I frequently use statistics when I talk to women about their birthing options. I say things like "up to 50% of first-time moms who are induced end up with c-sections" and "when you choose VBAC your risk of uterine rupture is only 0.4%!" I bring up statistics to highlight the risks and benefits of various birth options, and because I think many many doctors do not take the time to provide truly informed consent to their patients.
Over the past few months, I have been reading quite a bit about management of "postdate" pregnancies, and whether it is best to wait for spontaneous labor or induce. The study that stuck with me showed that, counterintuitively, at 41 weeks' gestation there were fewer cesarean deliveries in the induced group. (http://www.bio-medicine.org/medicine-news-1/Induced-Labor-May-Prevent-Need-for-Cesarean-Section-54811-1/) Fewer cesareans!!!! To understand why this is so earth-shattering for me, you need to know that I was induced a day past 41 weeks with my first child. After a long and miserable labor I "failed to dilate" at 9 cm and had an unplanned cesarean delivery. I spent over a year struggling with feelings of inadequacy and failure. I failed to go into labor, failed to give birth to my child, and missed out on what I consider a major rite of passage for a woman: BIRTH! Part of processing my cesarean was considering whether I had failed, or whether I had been failed by modern obstetrics.
For years I have believed that my cesarean was "necessary" by the time it was performed, but it was almost certainly avoidable had I not been induced and subjected to what so many in the birth community call the "cascade of interventions." I have progressed from blaming myself for my cesarean to blaming my induction- and I have found no small amount of triumph in pointing out that 2 of my 3 very successful vaginal deliveries occurred spontaneously well past 41 weeks. I truly believed I had gotten past the questioning stage and had reached a point where I accepted all that led up to my first delivery. And now this study.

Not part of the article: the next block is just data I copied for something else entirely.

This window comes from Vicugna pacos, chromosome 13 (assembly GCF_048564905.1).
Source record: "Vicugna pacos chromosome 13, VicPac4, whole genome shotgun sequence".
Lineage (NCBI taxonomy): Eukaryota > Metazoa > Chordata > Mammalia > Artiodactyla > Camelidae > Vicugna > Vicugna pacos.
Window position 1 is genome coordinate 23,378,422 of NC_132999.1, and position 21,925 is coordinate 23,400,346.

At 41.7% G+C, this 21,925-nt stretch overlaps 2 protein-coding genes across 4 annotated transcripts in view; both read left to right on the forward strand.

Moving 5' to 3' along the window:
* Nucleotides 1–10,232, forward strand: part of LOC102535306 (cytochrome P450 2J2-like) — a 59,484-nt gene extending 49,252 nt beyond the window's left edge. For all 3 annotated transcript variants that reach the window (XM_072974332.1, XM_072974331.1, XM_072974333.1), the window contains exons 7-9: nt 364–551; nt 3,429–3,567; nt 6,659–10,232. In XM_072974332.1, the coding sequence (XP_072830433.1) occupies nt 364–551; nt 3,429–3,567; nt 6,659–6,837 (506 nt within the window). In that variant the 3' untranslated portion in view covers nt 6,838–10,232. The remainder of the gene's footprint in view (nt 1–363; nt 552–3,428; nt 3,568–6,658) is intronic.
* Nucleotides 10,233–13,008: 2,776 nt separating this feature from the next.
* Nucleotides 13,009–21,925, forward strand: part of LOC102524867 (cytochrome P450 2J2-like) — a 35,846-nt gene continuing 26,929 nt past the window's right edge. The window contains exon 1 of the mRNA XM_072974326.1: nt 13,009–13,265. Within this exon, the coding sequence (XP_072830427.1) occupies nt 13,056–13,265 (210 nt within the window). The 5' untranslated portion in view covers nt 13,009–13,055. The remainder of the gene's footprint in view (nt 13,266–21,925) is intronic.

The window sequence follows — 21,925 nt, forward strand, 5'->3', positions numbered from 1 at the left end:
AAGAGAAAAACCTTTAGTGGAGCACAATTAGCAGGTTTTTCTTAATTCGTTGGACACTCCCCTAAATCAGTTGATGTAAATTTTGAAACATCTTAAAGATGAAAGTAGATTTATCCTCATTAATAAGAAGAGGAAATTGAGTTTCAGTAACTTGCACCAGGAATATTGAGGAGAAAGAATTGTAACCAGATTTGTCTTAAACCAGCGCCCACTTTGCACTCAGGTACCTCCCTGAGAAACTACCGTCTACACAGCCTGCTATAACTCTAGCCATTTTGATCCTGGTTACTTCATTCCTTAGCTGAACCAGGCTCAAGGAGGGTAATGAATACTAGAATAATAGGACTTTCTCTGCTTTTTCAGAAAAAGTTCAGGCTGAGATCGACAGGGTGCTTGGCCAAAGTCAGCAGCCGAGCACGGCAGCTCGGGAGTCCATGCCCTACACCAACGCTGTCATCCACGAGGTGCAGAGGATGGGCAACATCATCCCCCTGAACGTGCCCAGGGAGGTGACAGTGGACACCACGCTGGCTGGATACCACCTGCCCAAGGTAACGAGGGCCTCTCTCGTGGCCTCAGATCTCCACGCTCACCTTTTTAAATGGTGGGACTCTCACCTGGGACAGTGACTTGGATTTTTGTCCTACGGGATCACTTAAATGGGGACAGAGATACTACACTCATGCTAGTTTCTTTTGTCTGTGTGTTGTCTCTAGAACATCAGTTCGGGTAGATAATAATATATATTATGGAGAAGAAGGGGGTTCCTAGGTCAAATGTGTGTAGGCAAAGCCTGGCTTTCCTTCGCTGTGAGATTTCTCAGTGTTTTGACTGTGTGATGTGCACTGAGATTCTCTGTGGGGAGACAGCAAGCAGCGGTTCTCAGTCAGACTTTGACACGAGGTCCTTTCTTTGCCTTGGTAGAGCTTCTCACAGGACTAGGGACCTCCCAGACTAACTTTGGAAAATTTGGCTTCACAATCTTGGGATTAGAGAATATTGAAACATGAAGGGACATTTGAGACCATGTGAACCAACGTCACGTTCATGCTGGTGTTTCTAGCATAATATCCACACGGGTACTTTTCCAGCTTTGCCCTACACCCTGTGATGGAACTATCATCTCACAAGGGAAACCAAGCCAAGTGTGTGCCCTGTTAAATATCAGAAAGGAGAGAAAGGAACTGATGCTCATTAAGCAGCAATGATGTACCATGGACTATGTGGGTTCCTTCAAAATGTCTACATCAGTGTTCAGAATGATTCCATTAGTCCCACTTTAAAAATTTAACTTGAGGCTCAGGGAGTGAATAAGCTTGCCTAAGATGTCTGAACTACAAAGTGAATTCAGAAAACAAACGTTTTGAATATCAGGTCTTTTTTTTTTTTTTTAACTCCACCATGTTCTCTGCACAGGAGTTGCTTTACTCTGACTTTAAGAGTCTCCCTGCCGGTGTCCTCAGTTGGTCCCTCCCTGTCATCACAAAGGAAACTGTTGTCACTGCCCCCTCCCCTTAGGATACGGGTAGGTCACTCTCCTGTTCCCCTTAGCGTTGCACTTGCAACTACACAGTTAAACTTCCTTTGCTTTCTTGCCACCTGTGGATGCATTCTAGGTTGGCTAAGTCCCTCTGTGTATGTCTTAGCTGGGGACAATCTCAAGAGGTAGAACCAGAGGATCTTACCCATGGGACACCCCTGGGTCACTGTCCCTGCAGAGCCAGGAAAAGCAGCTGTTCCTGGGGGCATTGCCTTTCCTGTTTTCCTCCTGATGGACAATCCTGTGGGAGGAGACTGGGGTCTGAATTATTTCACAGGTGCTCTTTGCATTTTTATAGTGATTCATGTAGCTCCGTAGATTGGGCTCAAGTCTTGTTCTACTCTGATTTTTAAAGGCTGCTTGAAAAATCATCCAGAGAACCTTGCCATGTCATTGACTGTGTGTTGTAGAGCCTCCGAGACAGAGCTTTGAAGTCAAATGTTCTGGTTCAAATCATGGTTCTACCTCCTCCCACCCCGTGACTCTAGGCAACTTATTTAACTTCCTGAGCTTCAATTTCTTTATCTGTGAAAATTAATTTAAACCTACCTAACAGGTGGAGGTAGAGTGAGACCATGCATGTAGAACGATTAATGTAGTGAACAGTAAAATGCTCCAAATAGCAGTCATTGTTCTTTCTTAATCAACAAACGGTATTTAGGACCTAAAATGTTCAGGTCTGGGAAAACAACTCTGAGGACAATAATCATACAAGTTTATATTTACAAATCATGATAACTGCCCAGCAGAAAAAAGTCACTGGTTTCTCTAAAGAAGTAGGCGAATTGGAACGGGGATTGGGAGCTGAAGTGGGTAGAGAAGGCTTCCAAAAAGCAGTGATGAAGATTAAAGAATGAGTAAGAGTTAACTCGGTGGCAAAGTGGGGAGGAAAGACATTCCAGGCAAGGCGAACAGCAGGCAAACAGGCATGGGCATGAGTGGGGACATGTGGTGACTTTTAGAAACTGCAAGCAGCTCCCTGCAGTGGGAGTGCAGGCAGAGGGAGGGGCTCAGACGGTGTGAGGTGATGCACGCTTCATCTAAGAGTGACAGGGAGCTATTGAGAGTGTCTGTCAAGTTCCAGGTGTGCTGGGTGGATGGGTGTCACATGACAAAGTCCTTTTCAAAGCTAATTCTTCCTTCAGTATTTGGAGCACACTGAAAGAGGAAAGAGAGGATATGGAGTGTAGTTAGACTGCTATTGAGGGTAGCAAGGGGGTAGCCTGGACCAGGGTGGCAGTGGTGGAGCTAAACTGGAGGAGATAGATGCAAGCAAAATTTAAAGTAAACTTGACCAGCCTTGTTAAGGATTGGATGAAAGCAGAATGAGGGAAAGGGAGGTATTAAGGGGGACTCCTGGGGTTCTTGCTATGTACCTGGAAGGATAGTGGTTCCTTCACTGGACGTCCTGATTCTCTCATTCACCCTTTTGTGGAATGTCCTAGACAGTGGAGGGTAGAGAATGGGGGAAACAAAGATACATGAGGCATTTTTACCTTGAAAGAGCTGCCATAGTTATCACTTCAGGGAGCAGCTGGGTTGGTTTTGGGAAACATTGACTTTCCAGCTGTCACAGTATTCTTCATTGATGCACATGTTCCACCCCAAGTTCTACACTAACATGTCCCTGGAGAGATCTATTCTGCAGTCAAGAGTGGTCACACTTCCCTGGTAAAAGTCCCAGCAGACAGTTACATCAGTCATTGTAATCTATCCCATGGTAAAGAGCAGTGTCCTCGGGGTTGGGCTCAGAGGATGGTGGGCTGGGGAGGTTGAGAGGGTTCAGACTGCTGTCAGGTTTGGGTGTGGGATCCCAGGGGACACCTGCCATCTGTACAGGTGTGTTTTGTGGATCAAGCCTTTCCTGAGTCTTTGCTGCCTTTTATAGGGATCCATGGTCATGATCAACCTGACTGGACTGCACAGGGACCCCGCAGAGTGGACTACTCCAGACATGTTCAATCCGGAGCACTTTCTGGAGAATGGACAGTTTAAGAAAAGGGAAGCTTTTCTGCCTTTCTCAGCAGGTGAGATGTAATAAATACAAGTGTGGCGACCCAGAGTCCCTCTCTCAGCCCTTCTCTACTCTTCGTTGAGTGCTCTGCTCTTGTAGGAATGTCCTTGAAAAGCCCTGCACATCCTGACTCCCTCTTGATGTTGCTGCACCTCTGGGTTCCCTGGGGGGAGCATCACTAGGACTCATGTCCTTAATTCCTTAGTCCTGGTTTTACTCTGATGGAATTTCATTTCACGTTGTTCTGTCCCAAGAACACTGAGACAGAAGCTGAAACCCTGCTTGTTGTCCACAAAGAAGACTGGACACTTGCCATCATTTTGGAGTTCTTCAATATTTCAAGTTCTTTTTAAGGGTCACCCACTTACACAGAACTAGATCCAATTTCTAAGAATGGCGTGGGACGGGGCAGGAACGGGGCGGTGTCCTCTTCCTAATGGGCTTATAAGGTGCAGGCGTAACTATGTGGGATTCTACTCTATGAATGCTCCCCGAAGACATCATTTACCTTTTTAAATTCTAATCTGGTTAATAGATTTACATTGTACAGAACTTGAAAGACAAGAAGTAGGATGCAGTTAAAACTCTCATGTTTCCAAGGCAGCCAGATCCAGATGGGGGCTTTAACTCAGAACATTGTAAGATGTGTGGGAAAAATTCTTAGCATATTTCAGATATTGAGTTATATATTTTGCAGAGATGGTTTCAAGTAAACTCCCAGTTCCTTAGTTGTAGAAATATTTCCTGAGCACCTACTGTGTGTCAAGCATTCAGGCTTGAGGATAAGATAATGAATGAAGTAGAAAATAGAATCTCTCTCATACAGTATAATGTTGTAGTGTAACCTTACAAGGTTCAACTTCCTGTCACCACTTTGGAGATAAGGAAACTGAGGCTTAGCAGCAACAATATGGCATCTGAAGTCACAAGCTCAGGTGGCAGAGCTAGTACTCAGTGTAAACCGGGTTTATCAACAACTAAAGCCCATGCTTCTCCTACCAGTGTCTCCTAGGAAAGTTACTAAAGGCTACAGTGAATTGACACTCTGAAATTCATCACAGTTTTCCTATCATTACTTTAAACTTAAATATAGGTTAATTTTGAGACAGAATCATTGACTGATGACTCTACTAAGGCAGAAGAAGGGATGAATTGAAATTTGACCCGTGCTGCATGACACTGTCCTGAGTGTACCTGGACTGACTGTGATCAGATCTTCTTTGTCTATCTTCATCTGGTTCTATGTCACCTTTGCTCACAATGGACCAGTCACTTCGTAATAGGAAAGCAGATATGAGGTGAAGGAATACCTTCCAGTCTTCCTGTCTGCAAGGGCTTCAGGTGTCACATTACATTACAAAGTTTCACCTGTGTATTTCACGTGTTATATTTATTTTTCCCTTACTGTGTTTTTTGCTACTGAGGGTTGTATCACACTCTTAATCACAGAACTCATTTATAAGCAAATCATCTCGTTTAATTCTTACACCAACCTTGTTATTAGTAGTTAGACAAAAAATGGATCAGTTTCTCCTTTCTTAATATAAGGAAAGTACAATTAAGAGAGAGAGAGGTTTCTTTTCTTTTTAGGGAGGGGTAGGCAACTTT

If it is true that induction at 41 weeks leads to fewer cesarean deliveries, then maybe my ire has been misplaced. Perhaps I did experience a "failed induction" as I've always believed- but if a spontaneous labor would have carried an even greater risk of cesarean, perhaps the induction was still the best choice. The right choice. It is hard for me to even type those words, difficult for me to consider that no matter what I might have ended up with a c-section to deliver my son. It is difficult for me to think that I wasn't able to birth him and yet I was able to birth my other 3 with no problems at all. Was it his size? Was he in a strange position? Was it the calcification on my placenta? Was it because I was unsure of my last menstrual period and I was actually much further along that we thought?
If I had not had my cesarean delivery, I doubt I would ever have found my passion for birth. In that respect I am almost happy for having had it, and I most certainly do not think I would love my son any better than I do if he'd taken a different exit from my body. But I thought I was well beyond playing "what-if" when I think of his delivery, and I am surprised at how deeply reading this study has affected me.